|Because all material dealings with the MEK are serious felonies, the Treasury Department has recently issued subpoenas to some of its key US supporters.|
Has any other maxim led to greater error and remorse than the twisted logic that “the enemy of my enemy is my friend?” Yet the irony is that this malevolent cliché is actually the most charitable interpretation for why a large and bipartisan group of prominent Americans is currently lobbying on behalf of the bizarre Iranian terrorist cult the Mujahedeen e-Khalq, or MEK.
This unlikely coalition is pressuring the US government to change its policies towards the main MEK base, “Camp Ashraf,” in Iraq and thwart American and Iraqi plans for resolving that issue. More ominously, the group is pressuring to have the MEK removed from the list of designated foreign terrorist organizations.
The somewhat less charitable explanation is that many of the American MEK supporters have been paid tens of thousands of dollars for speeches and other services. Because all material dealings with the MEK are serious felonies, the Treasury Department has recently issued subpoenas to some of its key US supporters, including former Pennsylvania Governor Ed Rendell, former Department of Homeland Security chief Tom Ridge, former FBI Director Louis Freeh, and former Chairman of the Joint Chiefs of Staff Gen. Hugh Shelton. Rendell’s office, for example, admits he has received $160,000 for such efforts over the past year.
Other prominent MEK supporters include Republican notables such as the former Attorney General Michael Mukasey, former Homeland Security Advisor Fran Townsend, former White House Chief of Staff Andrew Card, and former New York City Mayor Rudolph Giuliani, many of whom are self-styled anti-terrorism crusaders. On the Democratic side, MEK backers include former Vermont Governor Howard Dean, former New Mexico Governor Bill Richardson, and former Senior Allied Commander of NATO Wesley Clark.
The MEK is on the terrorism list for good reason. According to a State Department report published in 1997, the organization “assassinated at least six American citizens, supported the takeover of the US Embassy [in Tehran], and opposed the release of the American hostages.” Since then, the organization has been implicated in numerous terrorist attacks inside Iran and elsewhere, and for many years its main sponsor was Iraqi dictator Saddam Hussein.
A further, and more disturbing, motivation for this indefensible championing of the MEK was recently revealed by NBC News. It reported that US officials said “deadly attacks on Iranian nuclear scientists are being carried out by an Iranian dissident group [the MEK] that is financed, trained and armed by Israel’s secret service.”
For some, it seems, although the MEK may be a terrorist group, it has the “right targets,” and therefore should be supported rather than banned.
But the MEK is not simply a run-of-the-mill dissident group employing terrorist tactics. It is a bizarre and dangerous cult run by a strange and fanatical couple, Massoud and Maryam Rajavi, that reportedly keeps its members in total isolation, forbids marriages and imposes divorces, and engages in disturbing “self-criticism” sessions. Its ideology is a twisted syncretism of Shia fundamentalism, Marxism and feminism run amok. Numerous observers have aptly compared its mindset to that of the Khmer Rouge.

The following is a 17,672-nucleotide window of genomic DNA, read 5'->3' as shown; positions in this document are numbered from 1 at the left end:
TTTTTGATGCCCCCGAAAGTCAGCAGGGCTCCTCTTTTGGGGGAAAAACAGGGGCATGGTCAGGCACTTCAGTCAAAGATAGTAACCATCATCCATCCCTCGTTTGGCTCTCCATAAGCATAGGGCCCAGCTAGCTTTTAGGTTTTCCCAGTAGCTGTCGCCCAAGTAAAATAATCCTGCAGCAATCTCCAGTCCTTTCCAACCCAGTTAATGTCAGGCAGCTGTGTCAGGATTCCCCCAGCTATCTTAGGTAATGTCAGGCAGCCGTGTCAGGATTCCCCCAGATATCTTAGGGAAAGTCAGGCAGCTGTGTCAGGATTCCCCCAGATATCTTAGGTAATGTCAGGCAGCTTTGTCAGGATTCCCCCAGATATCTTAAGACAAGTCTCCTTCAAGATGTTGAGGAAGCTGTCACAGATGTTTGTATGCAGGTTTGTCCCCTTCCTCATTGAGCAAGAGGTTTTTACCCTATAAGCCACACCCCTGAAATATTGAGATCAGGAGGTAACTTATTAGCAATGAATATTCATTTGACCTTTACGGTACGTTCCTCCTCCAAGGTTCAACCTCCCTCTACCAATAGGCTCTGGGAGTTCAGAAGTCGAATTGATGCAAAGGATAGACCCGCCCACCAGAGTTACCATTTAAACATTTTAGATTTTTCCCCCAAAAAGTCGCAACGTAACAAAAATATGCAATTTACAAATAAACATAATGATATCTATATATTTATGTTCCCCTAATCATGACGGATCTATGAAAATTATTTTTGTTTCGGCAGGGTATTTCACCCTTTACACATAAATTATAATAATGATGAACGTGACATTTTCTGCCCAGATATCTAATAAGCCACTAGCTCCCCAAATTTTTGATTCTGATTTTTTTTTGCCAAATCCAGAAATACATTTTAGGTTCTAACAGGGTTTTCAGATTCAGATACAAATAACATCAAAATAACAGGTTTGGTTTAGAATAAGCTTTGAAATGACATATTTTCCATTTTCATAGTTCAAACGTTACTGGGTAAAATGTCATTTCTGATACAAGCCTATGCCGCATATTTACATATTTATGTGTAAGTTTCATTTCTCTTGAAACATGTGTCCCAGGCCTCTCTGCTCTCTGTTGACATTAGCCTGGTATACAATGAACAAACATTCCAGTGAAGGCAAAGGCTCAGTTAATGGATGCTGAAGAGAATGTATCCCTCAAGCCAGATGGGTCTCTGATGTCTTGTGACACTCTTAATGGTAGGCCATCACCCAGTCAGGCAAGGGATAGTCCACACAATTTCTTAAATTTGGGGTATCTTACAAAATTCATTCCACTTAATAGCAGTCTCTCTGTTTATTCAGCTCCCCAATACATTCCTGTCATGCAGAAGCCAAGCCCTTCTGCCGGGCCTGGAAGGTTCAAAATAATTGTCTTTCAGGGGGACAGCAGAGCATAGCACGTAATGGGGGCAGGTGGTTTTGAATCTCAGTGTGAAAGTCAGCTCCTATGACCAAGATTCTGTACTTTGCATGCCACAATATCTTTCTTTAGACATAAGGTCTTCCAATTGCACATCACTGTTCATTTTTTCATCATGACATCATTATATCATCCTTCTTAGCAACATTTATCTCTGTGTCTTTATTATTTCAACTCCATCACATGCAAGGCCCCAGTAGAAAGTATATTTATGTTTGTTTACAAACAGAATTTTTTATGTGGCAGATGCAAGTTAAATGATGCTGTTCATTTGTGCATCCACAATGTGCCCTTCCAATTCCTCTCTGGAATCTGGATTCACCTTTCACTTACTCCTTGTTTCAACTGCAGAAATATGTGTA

While the MEK opposes the foul dictatorship in Tehran, its own structure and practices reveal disturbingly similar undemocratic practices, and indeed far worse. For a simple primer on how the MEK conducts itself, readers should consult Elizabeth Rubin’s 2003 New York Times report, “The Cult of Rajavi.”
The Treasury Department is to be commended for launching a long-overdue investigation into the MEK’s well-funded US lobby, as well as its large payments to exceptionally prominent Americans who certainly ought to know better. Some have claimed ignorance about the MEK’s history and practices. However, any 10-year-old with an Internet connection could discover the truth about this nefarious organization within minutes of casual browsing.
Were the State Department to de-list the organization as a terrorist group, the official American approach to international terrorism would be shorn of any pretense of principle. Moral clarity on terrorism would be abandoned in favor of the logic of “they’re our terrorists, so they’re acceptable,” simply on the basis that their targets are the repulsive regime in Tehran and its nuclear program, possibly under Israeli state sponsorship.
For far too long, MEK front organizations have operated with impunity in the United States. Prominent Americans have accepted cash payments that with regard to other designated terrorist groups would have long since led to major prosecutions. Rather than de-listing the MEK from the terrorism list, the United States government should vigorously pursue its investigation into those Americans who have accepted payments from its front organizations.
By legitimizing the MEK, Washington would lose almost all credibility when it comes to opposing terrorism. The enemy of my enemy is by no means necessarily my friend. That way madness lies.